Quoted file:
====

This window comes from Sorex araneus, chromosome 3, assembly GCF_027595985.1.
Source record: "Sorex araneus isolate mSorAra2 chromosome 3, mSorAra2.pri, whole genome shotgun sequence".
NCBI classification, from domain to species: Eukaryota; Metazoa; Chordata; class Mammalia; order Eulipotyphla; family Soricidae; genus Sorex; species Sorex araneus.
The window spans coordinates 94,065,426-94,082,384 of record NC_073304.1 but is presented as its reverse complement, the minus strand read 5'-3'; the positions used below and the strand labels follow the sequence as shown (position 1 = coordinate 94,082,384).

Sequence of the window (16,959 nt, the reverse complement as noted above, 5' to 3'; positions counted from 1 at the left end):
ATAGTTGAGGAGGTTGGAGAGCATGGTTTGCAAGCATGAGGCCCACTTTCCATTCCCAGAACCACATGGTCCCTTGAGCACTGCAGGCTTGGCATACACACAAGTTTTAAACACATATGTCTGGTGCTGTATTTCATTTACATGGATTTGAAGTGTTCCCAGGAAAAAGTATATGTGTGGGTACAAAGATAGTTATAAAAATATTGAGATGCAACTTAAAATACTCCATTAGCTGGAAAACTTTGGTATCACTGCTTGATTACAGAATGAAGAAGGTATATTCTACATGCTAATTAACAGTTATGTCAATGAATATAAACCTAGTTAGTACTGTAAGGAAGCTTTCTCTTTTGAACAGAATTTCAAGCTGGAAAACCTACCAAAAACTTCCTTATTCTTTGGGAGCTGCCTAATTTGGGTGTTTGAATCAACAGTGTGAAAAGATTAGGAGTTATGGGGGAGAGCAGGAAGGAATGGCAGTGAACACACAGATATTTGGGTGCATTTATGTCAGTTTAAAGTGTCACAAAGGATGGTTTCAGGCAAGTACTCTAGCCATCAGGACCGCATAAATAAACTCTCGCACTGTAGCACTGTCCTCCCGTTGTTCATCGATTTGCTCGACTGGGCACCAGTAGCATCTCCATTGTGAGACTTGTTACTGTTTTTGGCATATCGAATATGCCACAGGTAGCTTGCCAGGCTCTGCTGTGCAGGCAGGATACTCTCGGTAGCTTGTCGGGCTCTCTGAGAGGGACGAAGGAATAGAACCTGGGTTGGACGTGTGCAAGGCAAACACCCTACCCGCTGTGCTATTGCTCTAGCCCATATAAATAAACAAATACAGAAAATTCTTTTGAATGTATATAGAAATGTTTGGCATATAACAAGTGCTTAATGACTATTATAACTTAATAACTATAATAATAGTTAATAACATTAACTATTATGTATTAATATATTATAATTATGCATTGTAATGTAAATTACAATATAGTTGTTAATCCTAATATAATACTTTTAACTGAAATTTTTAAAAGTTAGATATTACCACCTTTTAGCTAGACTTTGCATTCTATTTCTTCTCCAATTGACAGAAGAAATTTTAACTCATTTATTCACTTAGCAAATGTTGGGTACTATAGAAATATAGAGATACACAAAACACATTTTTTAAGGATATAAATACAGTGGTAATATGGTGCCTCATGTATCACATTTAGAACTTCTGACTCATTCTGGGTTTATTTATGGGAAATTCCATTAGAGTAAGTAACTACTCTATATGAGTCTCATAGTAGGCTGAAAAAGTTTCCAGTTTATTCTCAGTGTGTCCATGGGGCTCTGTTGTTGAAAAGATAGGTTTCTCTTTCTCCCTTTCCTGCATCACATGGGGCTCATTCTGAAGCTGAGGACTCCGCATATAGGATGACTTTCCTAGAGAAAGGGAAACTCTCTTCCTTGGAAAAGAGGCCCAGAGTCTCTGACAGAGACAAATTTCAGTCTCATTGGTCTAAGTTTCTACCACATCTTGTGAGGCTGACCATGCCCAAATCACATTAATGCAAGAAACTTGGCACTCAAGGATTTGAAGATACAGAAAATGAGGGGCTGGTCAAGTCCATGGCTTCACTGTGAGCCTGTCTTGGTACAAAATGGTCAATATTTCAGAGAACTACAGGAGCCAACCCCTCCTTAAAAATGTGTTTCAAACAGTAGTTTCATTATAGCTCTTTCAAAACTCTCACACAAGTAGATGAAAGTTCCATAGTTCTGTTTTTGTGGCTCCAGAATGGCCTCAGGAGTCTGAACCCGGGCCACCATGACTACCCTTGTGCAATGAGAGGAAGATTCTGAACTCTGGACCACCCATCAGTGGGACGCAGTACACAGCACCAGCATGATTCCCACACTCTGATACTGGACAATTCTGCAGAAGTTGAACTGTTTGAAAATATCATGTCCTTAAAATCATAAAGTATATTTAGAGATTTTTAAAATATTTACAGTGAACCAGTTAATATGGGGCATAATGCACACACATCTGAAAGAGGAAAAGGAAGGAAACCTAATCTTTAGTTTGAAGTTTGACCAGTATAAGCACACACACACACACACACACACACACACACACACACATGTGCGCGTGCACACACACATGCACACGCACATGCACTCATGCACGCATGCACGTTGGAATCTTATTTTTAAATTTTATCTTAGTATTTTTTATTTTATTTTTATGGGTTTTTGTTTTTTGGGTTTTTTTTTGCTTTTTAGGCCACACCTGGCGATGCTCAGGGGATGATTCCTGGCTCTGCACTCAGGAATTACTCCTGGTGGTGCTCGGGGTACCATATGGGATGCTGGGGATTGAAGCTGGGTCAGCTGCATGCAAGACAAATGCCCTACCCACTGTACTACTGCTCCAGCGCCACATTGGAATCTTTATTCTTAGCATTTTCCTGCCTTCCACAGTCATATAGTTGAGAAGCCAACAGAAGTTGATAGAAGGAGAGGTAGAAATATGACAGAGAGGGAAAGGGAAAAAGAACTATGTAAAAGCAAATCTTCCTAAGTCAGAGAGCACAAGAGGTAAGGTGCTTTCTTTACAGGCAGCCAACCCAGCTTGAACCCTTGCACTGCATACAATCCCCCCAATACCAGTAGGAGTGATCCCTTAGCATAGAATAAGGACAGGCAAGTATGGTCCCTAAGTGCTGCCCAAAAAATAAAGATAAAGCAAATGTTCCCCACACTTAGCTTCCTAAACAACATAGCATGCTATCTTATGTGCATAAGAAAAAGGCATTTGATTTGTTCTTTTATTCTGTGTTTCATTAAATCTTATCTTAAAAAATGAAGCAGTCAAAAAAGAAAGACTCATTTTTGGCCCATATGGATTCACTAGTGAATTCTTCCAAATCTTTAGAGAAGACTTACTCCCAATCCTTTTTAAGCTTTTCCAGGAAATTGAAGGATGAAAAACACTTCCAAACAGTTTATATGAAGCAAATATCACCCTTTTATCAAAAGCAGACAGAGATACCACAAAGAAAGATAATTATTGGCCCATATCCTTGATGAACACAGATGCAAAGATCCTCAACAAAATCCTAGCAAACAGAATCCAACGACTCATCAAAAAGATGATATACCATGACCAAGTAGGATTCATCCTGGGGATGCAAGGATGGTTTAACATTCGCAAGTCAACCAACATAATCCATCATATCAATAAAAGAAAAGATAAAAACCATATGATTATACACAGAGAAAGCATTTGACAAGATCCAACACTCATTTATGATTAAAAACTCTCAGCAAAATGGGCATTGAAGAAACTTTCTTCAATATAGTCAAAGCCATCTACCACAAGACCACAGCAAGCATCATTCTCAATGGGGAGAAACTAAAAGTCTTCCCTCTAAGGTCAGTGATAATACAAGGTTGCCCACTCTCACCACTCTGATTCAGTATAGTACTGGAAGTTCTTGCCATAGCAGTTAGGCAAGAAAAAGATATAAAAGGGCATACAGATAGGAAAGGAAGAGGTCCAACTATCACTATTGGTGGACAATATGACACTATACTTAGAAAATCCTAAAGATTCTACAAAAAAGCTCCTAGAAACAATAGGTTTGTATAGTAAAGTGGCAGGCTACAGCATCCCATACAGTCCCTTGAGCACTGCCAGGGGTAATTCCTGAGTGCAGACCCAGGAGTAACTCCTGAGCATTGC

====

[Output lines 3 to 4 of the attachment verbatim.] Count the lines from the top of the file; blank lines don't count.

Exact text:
NCBI classification, from domain to species: Eukaryota; Metazoa; Chordata; class Mammalia; order Eulipotyphla; family Soricidae; genus Sorex; species Sorex araneus.
The window spans coordinates 94,065,426-94,082,384 of record NC_073304.1 but is presented as its reverse complement, the minus strand read 5'-3'; the positions used below and the strand labels follow the sequence as shown (position 1 = coordinate 94,082,384).